Saturday, April 10, 2010

Spring is Here!

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Well, Spring is here in the afternoons at least. If you're up as early as I am, and live a few hundred feet above sea level, you know that the past week has brought us snow, sleet, and a heavy frost almost every night. Still, a few afternoons of warm weather and sunshine are quickly warming the soil and today we got most of the heavy ploughing done. We still can't do the main garden in front because it's under water so that will likely not be turned and planted until the end of the month but that fits with the garden plan do it's all working out. We have a half acre that needs to have the discs run over it a few times before planting and we will also rototill it and run the chickens over it in a chicken tractor to get out any bugs and grubs. Natural insecticides...gotta love chickens!

Incase you're wondering, a chicken tractor is a movable house with a run attached that is the same size as a large garden bed. Yes, we make them that way on purpose. We can move some of the hens around from bed to bed cleaning up after one crop and doing some weeding and scratching for us and when they are done we just move them on to the next one. Or onto pasture. They're happy and lay the best eggs! You can use it for meat birds raised on pasture also and make it any size you like. Mother Earth news has an article and some pics of a chicken tractor built for pasture raising birds. It's wood and so would be heavier to move, you'd need a tractor or 4 strong guys, but it'll give you an idea and we'll post pic of ours once finished.

This weekend will see the construction start of a new green house. We are building a poly-tunnel style greenhouse and it will extend the growing season by several weeks. For example, we can sow lettuce right into the ground along with peas, carrots and beans etc. about 3 weeks before we can plant out in the field. This means you get vegetables earlier and also further into the fall. The beds in a greenhouse are rotated just as our regular field crops are. This natural rotation leads to a more balanced level of nutrients in the soil and helps us avoid pest problems. For example, if carrot flies are hatching in last years carrot patch they're going to starve because this year it's all corn and they have nothing to eat. Same with the corn pests, now they're surrounded by cabbages. It also works by putting good things in the soil. For example peas fix nitrogen with little nodules on their roots. They make more nitrogen than they need and leave the extra in the soil for other plants to use.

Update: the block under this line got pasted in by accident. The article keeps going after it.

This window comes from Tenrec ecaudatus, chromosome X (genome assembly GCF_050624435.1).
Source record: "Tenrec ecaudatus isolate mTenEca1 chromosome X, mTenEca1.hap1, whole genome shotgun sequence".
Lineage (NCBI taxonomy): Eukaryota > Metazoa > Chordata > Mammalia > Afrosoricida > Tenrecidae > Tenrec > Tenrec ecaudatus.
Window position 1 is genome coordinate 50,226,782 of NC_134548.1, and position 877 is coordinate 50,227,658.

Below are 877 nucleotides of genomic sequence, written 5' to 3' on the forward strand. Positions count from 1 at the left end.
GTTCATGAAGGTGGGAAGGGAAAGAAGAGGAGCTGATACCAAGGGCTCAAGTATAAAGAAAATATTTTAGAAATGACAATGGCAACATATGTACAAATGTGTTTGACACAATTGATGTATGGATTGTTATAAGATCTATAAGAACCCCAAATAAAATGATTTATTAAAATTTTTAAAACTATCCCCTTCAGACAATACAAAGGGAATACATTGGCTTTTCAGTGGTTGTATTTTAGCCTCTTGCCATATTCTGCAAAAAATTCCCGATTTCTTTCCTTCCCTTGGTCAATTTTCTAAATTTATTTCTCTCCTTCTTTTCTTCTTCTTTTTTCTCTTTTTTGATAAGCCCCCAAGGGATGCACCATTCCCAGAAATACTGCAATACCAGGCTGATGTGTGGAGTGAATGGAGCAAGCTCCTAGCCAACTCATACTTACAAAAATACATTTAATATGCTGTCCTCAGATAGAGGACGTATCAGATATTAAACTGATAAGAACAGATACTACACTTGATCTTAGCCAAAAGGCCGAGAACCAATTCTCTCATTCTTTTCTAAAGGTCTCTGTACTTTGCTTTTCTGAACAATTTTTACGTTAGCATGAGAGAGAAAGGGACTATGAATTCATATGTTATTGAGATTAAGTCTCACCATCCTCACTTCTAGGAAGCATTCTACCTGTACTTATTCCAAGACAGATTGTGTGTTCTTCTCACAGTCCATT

That's all there is to report today. We just came home from a friends baptism and now are getting the tomatoes moved in from the greenhouse, the kids scrubbed clean and into bed, and things ready for our various church meetings tomorrow.

Have a lovely weekend!


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